Learn about what mentors can offer
- Assess how much time a prospective mentor can provide you by asking about his or her other commitments. Find out from other students how much time this person normally spends with graduate students. Will that amount of time be sufficient for you?
- Ask prospective mentors about their plans. Do they anticipate being in the graduate program for the duration of your degree? Will they take sabbaticals or otherwise work away from the department during this time? If so, how would you maintain sufficient contact?
- Are you comfortable interacting with this person?
- Are you able to communicate your thoughts and ideas effectively?
- Does this person listen attentively to your ideas and concerns, and ask good follow up questions?
- Does this person like to meet one-on-one?
- Will you be able to work closely with this person?
- Do you enjoy this person’s professional and personal style?
Workload and financial support
- What does the potential mentor consider a normal workload for graduate scholarship outside of your work as a teaching or research assistant? How many hours per week does he or she believe you should be spending on your research or creative projects?
- Does the potential mentor have or know of funds to support you? Will that financial support remain available until you complete your program?
- Do you see potential for developing a thesis or dissertation topic from the mentor’s research?
- Does the mentor have appropriate space and laboratory equipment for your needs? What is the size of the mentor’s research group, and is this size optimal for you? Will this person support your search for teaching assistantships?
- Will this mentor be able to help you obtain graduate assistantships or fellowships? Will he or she be able to help you achieve the professional development balance you want between teaching and research assistantships?
- Does the potential mentor co-author articles with graduate students? If so, ask about his or her approach to determining first authorship.
- Is the prospective mentor willing to help you prepare your work for publication?
- What publishing contacts does he or she have?
Reputation with graduate students and staff
- Ask your peers whether the potential mentor has a history of giving proper attention to his or her mentees.
- Can this person provide you with teaching and research opportunities, access to financial resources and guidance for completing a thesis or dissertation?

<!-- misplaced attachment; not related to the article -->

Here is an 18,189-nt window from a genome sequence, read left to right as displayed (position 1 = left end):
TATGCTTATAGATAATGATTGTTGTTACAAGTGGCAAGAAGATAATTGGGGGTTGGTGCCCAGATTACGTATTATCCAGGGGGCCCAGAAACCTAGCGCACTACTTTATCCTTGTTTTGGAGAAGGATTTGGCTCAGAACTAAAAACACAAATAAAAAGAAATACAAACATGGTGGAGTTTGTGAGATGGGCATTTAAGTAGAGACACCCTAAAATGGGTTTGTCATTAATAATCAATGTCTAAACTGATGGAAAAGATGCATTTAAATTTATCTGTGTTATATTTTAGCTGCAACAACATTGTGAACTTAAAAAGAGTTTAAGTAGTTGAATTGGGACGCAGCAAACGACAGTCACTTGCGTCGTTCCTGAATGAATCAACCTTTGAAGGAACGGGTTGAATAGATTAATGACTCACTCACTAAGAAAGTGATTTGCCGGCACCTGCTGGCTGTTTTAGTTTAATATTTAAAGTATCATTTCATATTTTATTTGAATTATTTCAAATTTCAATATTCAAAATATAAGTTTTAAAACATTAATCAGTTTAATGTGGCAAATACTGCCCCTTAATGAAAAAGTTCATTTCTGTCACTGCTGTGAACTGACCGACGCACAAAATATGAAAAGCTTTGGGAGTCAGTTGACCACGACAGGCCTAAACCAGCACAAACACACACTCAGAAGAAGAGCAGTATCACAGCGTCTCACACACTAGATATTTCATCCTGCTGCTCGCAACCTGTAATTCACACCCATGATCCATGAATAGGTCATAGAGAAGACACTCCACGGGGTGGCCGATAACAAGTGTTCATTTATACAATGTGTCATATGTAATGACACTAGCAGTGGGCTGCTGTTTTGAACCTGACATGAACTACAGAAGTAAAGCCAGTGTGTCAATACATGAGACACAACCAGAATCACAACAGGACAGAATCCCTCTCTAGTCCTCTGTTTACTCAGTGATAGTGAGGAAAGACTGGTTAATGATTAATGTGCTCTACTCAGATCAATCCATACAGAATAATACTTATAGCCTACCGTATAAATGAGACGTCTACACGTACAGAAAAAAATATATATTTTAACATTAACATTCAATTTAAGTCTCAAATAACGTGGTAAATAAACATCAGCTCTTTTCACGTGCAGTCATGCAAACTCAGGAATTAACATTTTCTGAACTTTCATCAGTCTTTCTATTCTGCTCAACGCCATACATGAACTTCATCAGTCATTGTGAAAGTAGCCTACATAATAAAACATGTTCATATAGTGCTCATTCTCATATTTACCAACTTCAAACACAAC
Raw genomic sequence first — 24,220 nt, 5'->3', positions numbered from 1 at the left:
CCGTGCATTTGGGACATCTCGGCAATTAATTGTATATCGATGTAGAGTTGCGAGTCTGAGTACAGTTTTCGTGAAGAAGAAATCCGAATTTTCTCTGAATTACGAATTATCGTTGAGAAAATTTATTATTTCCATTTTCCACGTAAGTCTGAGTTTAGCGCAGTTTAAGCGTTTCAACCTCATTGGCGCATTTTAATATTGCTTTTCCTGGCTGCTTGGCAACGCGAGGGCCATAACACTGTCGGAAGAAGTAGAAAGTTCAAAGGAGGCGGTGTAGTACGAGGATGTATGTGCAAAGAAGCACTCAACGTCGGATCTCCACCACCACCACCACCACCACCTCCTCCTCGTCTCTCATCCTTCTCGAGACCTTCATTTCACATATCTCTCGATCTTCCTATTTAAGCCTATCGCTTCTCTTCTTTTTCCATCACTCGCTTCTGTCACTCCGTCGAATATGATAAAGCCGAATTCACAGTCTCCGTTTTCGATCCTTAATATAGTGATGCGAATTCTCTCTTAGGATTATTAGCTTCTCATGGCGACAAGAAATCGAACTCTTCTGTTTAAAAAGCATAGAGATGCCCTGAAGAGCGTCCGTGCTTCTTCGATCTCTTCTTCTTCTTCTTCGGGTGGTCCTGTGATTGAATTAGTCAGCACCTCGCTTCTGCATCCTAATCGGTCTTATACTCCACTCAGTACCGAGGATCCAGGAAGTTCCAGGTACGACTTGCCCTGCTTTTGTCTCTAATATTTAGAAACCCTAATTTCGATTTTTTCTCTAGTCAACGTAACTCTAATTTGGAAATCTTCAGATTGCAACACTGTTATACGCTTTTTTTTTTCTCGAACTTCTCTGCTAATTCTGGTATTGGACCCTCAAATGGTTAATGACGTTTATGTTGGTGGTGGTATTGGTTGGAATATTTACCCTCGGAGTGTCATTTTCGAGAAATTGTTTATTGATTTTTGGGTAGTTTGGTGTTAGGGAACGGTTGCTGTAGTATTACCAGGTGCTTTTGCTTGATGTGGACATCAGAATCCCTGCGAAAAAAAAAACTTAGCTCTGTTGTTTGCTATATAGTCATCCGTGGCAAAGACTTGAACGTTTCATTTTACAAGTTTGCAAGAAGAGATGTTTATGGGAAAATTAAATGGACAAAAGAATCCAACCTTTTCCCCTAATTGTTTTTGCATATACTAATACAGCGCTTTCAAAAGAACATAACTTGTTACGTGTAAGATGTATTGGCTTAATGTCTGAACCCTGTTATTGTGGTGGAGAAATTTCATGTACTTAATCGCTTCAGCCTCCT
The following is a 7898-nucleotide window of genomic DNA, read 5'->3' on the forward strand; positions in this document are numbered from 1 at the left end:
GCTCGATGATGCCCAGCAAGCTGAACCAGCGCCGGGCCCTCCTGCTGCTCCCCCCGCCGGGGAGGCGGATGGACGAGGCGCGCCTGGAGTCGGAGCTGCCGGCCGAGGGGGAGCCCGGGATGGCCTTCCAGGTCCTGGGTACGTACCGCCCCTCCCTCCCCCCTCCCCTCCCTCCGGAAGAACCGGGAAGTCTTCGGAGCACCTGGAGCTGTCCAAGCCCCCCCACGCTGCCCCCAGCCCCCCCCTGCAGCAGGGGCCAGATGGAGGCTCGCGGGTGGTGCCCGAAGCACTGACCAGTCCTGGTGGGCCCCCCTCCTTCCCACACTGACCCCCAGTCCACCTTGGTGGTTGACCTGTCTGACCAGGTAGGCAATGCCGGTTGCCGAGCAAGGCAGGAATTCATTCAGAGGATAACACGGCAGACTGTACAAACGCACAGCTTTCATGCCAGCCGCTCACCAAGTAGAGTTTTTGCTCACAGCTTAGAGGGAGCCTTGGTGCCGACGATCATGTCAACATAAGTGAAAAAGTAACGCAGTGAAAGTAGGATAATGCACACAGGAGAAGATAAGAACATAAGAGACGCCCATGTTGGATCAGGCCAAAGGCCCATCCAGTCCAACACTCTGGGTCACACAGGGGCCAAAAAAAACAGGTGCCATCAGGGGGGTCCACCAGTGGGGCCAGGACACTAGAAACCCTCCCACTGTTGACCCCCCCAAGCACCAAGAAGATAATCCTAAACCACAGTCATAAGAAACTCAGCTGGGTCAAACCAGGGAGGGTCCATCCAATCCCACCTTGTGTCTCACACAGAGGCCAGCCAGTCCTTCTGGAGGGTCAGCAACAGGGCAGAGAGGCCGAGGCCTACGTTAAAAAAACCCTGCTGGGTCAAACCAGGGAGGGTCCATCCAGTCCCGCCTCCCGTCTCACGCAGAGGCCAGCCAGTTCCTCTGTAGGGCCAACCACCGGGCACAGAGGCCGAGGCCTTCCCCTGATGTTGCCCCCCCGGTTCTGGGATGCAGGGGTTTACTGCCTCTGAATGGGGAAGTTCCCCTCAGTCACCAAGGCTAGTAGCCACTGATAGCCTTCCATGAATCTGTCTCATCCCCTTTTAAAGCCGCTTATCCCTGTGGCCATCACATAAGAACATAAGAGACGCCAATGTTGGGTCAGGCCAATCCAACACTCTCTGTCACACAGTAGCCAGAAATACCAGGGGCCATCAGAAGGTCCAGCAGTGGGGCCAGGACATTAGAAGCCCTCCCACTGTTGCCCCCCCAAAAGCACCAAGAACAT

- Does this person provide students access to professional networks, and assistance in exploring academic and non-academic career development?
- Have former students completed their programs in a timely fashion with this mentor’s guidance? If not, why?
- What is the prospective mentor’s approach to training graduate students for breadth, as well as depth, in anticipation of careers outside of academia?
Reputation within the field
- What opinions do others in your field have about the prospective mentor’s work?
- What kind of professional positions did others mentored by this person obtain? Do you see yourself pursuing those kinds of career paths?
- Read reviews of the potential mentor’s work in scholarly journals or convention proceedings, or in award nomination letters.
- Follow up with your prospective mentors via e-mail or phone to thank them for their time and let them know that what you learned was fruitful.
- If you agreed to pursue an idea or topic, let them know your plans and when you will get back in touch.
Take some time to reflect. If you later decide to ask this person to be a mentor, you both will have a better understanding of what each will gain from the relationship. If a mentoring relationship begins to take shape, this understanding will help you and your mentor create a professional development plan that is tailored to your needs (see Worksheet 4, Professional Development Plan).
When students and mentors have clear expectations of one another, relationships are more likely to be productive, enjoyable and mutually beneficial. To prevent misunderstandings, discuss the expectations you and your mentor have of each other, including how they may change over time. Not all mentors and mentees establish formal contracts. Some find formal agreements useful, while others prefer to work under informal agreements (see Worksheet 5, Sample Mentor and Mentee Agreement).
Be realistic about what any one mentor can do for you, and avoid requesting too much assistance or assistance that is too broad. That is why having multiple mentors is helpful. Remember that mentors can respond better to requests for specific types of assistance than to requests for general mentoring. Analyze what you need from a given mentor and explicitly ask for those things. Part of your task is to develop and demonstrate your abilities as a colleague and a professional. Discuss with your mentor ways that you can take on more responsibility.